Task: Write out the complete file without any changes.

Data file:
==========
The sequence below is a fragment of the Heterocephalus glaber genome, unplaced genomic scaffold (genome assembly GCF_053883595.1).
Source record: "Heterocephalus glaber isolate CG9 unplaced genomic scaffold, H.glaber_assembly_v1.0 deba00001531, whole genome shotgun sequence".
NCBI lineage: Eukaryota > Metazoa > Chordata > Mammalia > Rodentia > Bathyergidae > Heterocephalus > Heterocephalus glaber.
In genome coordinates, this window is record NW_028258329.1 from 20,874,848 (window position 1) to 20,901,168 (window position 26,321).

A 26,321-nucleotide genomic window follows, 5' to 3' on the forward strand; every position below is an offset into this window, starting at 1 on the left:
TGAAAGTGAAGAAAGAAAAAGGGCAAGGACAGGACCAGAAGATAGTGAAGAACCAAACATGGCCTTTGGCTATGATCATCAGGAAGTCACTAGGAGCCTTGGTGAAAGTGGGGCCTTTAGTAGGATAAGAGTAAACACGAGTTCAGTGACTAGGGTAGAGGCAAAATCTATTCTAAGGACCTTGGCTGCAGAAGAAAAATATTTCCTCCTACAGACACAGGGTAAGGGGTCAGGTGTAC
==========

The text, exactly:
The sequence below is a fragment of the Heterocephalus glaber genome, unplaced genomic scaffold (genome assembly GCF_053883595.1).
Source record: "Heterocephalus glaber isolate CG9 unplaced genomic scaffold, H.glaber_assembly_v1.0 deba00001531, whole genome shotgun sequence".
NCBI lineage: Eukaryota > Metazoa > Chordata > Mammalia > Rodentia > Bathyergidae > Heterocephalus > Heterocephalus glaber.
In genome coordinates, this window is record NW_028258329.1 from 20,874,848 (window position 1) to 20,901,168 (window position 26,321).

A 26,321-nucleotide genomic window follows, 5' to 3' on the forward strand; every position below is an offset into this window, starting at 1 on the left:
TGAAAGTGAAGAAAGAAAAAGGGCAAGGACAGGACCAGAAGATAGTGAAGAACCAAACATGGCCTTTGGCTATGATCATCAGGAAGTCACTAGGAGCCTTGGTGAAAGTGGGGCCTTTAGTAGGATAAGAGTAAACACGAGTTCAGTGACTAGGGTAGAGGCAAAATCTATTCTAAGGACCTTGGCTGCAGAAGAAAAATATTTCCTCCTACAGACACAGGGTAAGGGGTCAGGTGTAC